“I always tried to keep songwriting away from my personal life, but there’s been a couple of things in my life with living and people dying. Some major influences that really changed my reality,” he said somewhat hesitantly. “I thought about it and thought about it, and sort of avoided writing anything about it, but something kept bugging me to do it.”

He added that the time away has allowed him and his cousins to refocus their creativity after admittedly becoming burnt out in the year before their hiatus. Reenergized as a group, Steve believes that the band is in as good of a creative place as they’ve ever been.

“When you get burnt out and you start to write songs from the gut, it’s just not good,” he said. “It’s better to be creative out of a desire to be creative and not a need to be creative.”

READ THE FULL ARTICLE HERE: http://www.yesweekly.com/triad/article-11650-as-the-acoustic-syndicate-family-grows-a-new-album-finally-awaits.html

Photo by Bright Life Photography

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Dehlia Low pushes bluegrass squarely into the emerging Americana genre, combining their tenacious, authentic vocal style with extraordinary instrumental prowess in original songs that feel at once both old and new. Their upcoming album, to be released this summer, will be their first on the venerable Rebel Records label (Ralph Stanley, Steep Canyon Rangers), and is an eagerly-anticipated follow up to their acclaimed 2009 independent studio release “Tellico.” Since stepping off the stage at Merlefest in 2010, the distinctively Appalachian country/bluegrass sound of Dehlia Low has transcended their native Blue Ridge, bringing the band across the US and Canada on their exciting 2011 tour.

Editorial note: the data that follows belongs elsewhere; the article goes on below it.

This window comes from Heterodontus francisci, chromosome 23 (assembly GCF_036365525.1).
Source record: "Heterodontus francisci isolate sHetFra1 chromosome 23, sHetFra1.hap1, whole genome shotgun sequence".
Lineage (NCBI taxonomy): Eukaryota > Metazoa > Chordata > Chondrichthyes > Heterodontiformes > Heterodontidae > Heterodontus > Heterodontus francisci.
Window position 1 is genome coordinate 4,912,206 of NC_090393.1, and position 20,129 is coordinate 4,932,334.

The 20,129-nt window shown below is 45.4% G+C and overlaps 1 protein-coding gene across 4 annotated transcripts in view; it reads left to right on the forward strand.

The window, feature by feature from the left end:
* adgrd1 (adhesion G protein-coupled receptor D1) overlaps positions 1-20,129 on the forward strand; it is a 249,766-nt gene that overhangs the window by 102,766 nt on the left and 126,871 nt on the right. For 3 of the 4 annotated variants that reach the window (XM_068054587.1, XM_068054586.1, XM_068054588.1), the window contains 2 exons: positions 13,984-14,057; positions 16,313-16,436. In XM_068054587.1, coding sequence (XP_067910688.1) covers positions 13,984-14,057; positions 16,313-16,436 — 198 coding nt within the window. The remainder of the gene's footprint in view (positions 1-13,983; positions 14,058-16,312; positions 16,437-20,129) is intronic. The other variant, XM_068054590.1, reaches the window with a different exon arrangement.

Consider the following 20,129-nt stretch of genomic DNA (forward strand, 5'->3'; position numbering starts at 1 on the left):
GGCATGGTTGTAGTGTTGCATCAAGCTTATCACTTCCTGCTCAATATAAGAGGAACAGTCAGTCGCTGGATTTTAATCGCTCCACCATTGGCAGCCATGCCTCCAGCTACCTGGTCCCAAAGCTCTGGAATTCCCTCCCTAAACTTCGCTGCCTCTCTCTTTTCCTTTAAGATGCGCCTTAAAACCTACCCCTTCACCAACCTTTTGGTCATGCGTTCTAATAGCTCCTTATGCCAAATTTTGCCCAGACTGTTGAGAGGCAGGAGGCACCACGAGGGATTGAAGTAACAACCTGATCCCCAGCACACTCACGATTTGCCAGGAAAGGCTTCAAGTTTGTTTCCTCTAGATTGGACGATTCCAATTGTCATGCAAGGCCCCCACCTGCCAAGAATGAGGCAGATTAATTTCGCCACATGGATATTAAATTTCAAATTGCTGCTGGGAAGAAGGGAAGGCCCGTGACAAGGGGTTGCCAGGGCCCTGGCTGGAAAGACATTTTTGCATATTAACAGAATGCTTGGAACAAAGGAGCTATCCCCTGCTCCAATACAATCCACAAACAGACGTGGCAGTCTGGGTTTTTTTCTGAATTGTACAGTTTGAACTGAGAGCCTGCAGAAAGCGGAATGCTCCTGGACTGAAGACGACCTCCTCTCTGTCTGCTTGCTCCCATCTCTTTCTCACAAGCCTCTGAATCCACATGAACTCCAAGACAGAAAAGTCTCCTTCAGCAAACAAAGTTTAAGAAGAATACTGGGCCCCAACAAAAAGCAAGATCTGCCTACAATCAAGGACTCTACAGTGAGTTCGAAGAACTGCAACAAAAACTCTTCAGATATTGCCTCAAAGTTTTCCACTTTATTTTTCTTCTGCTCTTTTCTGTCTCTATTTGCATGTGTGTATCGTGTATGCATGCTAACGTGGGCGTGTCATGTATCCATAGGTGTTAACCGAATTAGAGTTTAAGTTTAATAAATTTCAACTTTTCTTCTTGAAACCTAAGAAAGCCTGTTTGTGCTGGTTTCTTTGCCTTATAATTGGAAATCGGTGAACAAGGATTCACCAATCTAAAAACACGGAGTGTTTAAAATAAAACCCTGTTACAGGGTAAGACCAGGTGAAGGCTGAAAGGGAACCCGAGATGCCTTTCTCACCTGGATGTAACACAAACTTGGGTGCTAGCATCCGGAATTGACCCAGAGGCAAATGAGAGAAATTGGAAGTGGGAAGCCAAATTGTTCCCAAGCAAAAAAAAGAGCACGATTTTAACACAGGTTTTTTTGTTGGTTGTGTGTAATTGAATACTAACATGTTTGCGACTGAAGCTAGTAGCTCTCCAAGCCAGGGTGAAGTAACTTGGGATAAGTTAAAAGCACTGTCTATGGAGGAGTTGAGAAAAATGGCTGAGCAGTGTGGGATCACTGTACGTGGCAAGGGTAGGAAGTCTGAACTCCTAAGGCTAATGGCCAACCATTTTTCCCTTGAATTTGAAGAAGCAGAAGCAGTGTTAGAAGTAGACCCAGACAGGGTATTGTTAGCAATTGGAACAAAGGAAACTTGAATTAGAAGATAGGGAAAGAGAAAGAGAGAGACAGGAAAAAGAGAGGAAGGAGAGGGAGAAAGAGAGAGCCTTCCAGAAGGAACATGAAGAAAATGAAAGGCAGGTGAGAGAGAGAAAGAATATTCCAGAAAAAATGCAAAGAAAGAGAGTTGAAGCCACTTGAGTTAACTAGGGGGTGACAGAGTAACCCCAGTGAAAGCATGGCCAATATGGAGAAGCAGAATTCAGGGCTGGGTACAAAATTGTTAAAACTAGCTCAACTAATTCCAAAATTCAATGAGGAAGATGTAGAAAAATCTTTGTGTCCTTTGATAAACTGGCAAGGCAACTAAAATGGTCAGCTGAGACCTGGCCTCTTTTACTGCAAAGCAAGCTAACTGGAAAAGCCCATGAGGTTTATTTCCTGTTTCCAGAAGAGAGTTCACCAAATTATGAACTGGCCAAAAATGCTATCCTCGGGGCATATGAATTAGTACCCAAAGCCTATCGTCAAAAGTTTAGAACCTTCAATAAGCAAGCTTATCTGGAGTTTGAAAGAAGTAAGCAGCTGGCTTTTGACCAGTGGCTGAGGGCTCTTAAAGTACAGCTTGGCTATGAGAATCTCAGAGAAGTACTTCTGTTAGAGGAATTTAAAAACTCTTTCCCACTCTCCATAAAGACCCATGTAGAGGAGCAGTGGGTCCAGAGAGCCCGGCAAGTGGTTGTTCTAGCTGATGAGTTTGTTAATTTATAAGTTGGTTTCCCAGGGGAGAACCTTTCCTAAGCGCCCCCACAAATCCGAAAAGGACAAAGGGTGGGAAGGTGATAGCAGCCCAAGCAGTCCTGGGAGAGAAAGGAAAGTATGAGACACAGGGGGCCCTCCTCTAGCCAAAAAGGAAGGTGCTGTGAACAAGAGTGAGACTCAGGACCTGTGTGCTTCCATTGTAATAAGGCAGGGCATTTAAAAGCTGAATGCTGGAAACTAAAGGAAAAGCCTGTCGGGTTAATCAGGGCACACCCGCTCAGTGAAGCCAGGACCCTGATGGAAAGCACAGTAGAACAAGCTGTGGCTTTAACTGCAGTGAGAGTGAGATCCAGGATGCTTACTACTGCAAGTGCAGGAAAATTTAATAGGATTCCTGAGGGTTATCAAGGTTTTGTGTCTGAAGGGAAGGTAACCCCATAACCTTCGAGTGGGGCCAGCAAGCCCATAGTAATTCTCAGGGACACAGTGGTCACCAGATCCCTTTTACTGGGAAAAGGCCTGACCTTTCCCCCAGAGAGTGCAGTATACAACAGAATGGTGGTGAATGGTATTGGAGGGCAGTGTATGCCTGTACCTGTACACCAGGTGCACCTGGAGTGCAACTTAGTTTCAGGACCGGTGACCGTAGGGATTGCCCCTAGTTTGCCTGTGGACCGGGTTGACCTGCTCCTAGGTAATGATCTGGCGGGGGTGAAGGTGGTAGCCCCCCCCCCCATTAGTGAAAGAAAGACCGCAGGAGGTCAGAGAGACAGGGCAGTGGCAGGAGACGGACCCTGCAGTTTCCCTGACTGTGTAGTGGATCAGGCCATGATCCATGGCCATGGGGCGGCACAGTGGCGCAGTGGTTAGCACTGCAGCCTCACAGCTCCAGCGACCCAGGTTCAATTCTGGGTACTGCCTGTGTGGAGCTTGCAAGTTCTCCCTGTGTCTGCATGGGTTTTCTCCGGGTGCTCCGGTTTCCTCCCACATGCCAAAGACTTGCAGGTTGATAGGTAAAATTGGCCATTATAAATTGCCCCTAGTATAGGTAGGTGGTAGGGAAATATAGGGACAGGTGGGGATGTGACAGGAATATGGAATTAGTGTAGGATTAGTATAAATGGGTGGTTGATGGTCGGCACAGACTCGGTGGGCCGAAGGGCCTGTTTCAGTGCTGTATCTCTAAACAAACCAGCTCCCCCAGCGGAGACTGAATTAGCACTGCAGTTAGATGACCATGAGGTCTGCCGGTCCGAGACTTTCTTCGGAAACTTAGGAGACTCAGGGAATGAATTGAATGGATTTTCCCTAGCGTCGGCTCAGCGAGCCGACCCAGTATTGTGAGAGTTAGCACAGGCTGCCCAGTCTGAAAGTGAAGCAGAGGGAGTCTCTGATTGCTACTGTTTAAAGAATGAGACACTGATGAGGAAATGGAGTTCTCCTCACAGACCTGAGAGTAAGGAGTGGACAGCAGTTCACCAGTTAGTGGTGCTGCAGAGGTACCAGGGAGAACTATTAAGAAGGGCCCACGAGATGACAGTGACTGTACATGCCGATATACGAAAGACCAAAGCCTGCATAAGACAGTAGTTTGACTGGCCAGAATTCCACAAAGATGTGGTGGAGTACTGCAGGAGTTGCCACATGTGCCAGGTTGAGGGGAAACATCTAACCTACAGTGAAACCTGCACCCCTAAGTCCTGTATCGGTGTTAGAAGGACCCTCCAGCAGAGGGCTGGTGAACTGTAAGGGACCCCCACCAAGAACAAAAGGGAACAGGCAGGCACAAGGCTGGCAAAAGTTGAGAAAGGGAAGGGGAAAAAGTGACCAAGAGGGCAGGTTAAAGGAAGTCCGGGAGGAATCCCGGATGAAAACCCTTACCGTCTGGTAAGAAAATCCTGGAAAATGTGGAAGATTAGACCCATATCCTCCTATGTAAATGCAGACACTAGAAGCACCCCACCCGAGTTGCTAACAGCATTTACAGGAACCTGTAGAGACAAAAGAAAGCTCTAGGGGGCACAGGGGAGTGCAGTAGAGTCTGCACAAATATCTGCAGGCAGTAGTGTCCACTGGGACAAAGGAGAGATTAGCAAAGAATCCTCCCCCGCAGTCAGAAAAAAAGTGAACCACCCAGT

Photo by Sandlin Gaither

Dehlia Low performs in NY, PA & VA this April!

***
Sat, April 16th ~ Bena Country Store Hayes, VA
Sun, April 17th ~ Sellersville Theatre w The Steel WheelsSellersville, PA
Wed, April 20th ~ Sportsman’s TavernBuffalo, NY
Thurs, April 21st ~Abilene’s Rochester, NY
Fri, April 22nd ~ Wellsville Creative Arts CenterWellsville, NY
Sat, April 23rd ~ The MockingbirdStaunton, VA

***

Dehlia Low came together in late 2007 as part of Asheville, North Carolina’s roots music renaissance. Singers Anya Hinkle (from Blacksburg, VA on fiddle) and Stacy Claude (from Atlanta, GA on guitar) pulled together a group of talented pickers from the region: Aaron Ballance on dobro (Winston-Salem, NC), Bryan Clendenin on mandolin (Hurricane, WV) and Greg Stiglets on bass (Jackson, MS). The group’s sound is focused on original music rooted in bluegrass but with a distinctive country/folk feel true to their southern Appalachian roots.

Dehlia Low is pleased to announce their newest project, a studio album to be released in summer 2011 through the oldest and most respected bluegrass record label, Rebel Records. The project will be recorded in Asheville and produced by Travis Book of Grammy-nominated and IBMA emerging artist winners The Infamous Stringdusters. The group is currently planning an exciting international tour around the release, with details available at www.dehlialow.com.